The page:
Dad tells Liam "possession is 9/10 of the law." It pisses Liam off alright, but when it comes right down to it, it is my word over his. During all the screaming, I’m thinking, I should make a peanut and jelly sandwich with the crust off, the way grandma makes them. The whole month Liam is on probation and sentenced to hard yard work; I stay awake to the wee hours conjuring up my next lies.
I feel a thrill every time I lie. I like lying. At thirteen, convincing is no longer a second person. It's become a first person. I don’t care about honesty. Honest doesn’t give the same excitement as making up stories. There’s no shame in it for me. I think of it as a perfected art. I only mist up when lying calls for it. My heart and my eyes don’t mach up. My heart wants to jump out of my chest and run further into the deep hole of lying. My eyes like to stay put and watch calmly from a secret place. I like the way my heart beats fast; the thump, thump, thump is like running a lying marathon. I don’t deny that it’s exciting.
I don’t have a physical deformity, I’m above average intelligence, and I’m from a well-off family. At fifteen I play all the good characters: straight A student, president of my class, perform at the Playhouse in the Park, sing in the choir at Smithfield Presbyterian Church, and work as a volunteer tour guide at the Smithfield Anthropology Museum. On the surface I look normal, even cool. I’m a poster girl for uplift. I’m a symbol of the global wave of optimism with my blues eyes, head of long, curly blond hair, and slender body with a nice set of boobs. I have the whole package as far as looks go, although my head is someplace else most of the time. I think in unsentimental clarity, the way a doctor does when cutting open a patient.
Mr. Poe, my algebra teacher, believes me when I tell him I need to stay after school and study for the math test. "Mr. Poe, I say with watery eyes, I swear I'm going to fail because I absolutly can't concentrate with my brother and his friends constantly shooting hoops outside my bedroom window." Mr. Poe is very accommodating. He even stays to help me past the test from childhood to womanhood -- at least that’s what I tell the school’s principal.
The shit hits the fan when my parents are called to the school. I am questioned. Mr. Poe is questioned. My word over his, my word wins. Dear sweet Lou and Lynn pull a lot of strings -- and a lot of cash -- to cover the whole thing up. After his divorce, it's rumored that Mr. Poe is taking another job out of state.
I spend a bunch of time on my computer doing research on psycho adolescents. In the past two years I’ve taken my gift to new levels of achievement.
I’m in my fifteenth year and it’s an early Sunday morning when our door bell rings. I hear faint mumbling from my parent’s bedroom. I’m lying in bed, listening to the sounds of their footsteps going down the stairs and the beeps from the alarm being turned off. I jump up, tip toe to my bedroom door and press my ear to it. I’m not the least bit surprised by the early morning commotion. In fact, I know exactly who's at the door. I called them. I got the idea from “Is Your Home a Healthy Home for Children?” web site.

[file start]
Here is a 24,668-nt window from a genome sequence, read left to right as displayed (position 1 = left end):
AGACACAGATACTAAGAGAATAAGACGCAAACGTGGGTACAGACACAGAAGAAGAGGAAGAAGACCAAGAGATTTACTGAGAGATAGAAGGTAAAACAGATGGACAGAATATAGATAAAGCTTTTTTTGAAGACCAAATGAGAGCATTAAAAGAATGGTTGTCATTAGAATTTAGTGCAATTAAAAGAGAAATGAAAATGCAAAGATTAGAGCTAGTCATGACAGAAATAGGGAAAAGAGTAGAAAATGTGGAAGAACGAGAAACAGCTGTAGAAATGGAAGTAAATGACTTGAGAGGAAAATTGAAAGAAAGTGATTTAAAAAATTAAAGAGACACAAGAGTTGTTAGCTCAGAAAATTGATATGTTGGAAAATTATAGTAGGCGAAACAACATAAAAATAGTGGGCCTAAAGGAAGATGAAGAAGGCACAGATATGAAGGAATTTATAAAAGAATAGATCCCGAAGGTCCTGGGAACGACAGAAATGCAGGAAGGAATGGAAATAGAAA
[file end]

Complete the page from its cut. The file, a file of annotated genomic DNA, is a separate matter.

I crack the door and tip toe to the top of the stairs so I can see all the action.
“Mr. and Mrs. Wheeler.”
“Yes.” says quizzical Mom.
“My name is Carla Bovin. I’m from Social Services. I’m here in response to a complaint to the Rhode Island Agencies Child Abuse Team. I heard information that a child may have been abused.”
Dad’s voice goes up an octave: “What the hell are you talking about?” Do you have some ID?”
“Yes, of course.”
“Miss Bovin, says Mom, “I’m sure there is some mistake here. You’ve obviously have the wrong address--"
“No, uh, Mr. and Mrs. Wheeler, may I come in?”
“What happens if I refuse to let you in?” says Dad.
“Sir, Rhode Island Social Services and the police have a duty to think about the immediate safety of your child. They may seek an Order from the court giving them permission to interview or medically examine your child, without your consent.”
“What? Police? Lady, says my Dad, “I assure you my children are not in any danger.”
“With all due respect, Mr. Wheeler, my job is to try and find out from you and from your child, if there is any truth in the allegation and if there is any immediate danger to the child.”
By this time I can feel the full rush of my lying addiction. I know my craft, like an actor who knows his lines before he steps on stage. Bring it on.
“With your permission, I’d like to talk with uh, Constance?”
I hear the surprise in Dad’s voice: “Cookie?”
A mystified Lou and Lynn share glances that read: What the hell is she talking about.
“My God, says Mom. “I can’t believe this is happening. I demand to know who called the . . . the—”
“Agencies Child Abuse Team, Mrs. Wheeler.”
“Whatever. I demand to know.”
“Mrs. Wheeler we can’t reveal that information. It’s private.”
Dad says ina grumpy voice: “Just go get her. We’ll clear all this up.”
“Action, camera, lights.” I run back to my bed and pull the covers to my chin.
(To be continued)